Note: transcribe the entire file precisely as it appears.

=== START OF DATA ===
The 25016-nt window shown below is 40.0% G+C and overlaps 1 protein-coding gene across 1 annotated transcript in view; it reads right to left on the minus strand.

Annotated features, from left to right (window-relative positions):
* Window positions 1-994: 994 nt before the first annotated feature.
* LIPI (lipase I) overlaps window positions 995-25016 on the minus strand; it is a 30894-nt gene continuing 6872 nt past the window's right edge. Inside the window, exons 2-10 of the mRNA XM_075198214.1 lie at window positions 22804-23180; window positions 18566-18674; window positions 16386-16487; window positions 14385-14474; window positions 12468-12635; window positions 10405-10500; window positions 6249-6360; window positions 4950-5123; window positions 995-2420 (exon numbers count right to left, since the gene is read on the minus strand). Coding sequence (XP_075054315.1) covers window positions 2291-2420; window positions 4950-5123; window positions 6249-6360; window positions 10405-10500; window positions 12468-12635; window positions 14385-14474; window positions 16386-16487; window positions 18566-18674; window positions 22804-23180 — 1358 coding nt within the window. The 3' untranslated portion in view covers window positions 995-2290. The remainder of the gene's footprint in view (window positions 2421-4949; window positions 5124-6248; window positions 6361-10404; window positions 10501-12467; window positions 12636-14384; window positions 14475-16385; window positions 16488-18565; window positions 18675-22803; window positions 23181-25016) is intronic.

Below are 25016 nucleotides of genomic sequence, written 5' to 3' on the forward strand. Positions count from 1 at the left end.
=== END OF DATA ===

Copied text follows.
The 25016-nt window shown below is 40.0% G+C and overlaps 1 protein-coding gene across 1 annotated transcript in view; it reads right to left on the minus strand.

Annotated features, from left to right (window-relative positions):
* Window positions 1-994: 994 nt before the first annotated feature.
* LIPI (lipase I) overlaps window positions 995-25016 on the minus strand; it is a 30894-nt gene continuing 6872 nt past the window's right edge. Inside the window, exons 2-10 of the mRNA XM_075198214.1 lie at window positions 22804-23180; window positions 18566-18674; window positions 16386-16487; window positions 14385-14474; window positions 12468-12635; window positions 10405-10500; window positions 6249-6360; window positions 4950-5123; window positions 995-2420 (exon numbers count right to left, since the gene is read on the minus strand). Coding sequence (XP_075054315.1) covers window positions 2291-2420; window positions 4950-5123; window positions 6249-6360; window positions 10405-10500; window positions 12468-12635; window positions 14385-14474; window positions 16386-16487; window positions 18566-18674; window positions 22804-23180 — 1358 coding nt within the window. The 3' untranslated portion in view covers window positions 995-2290. The remainder of the gene's footprint in view (window positions 2421-4949; window positions 5124-6248; window positions 6361-10404; window positions 10501-12467; window positions 12636-14384; window positions 14475-16385; window positions 16488-18565; window positions 18675-22803; window positions 23181-25016) is intronic.

Below are 25016 nucleotides of genomic sequence, written 5' to 3' on the forward strand. Positions count from 1 at the left end.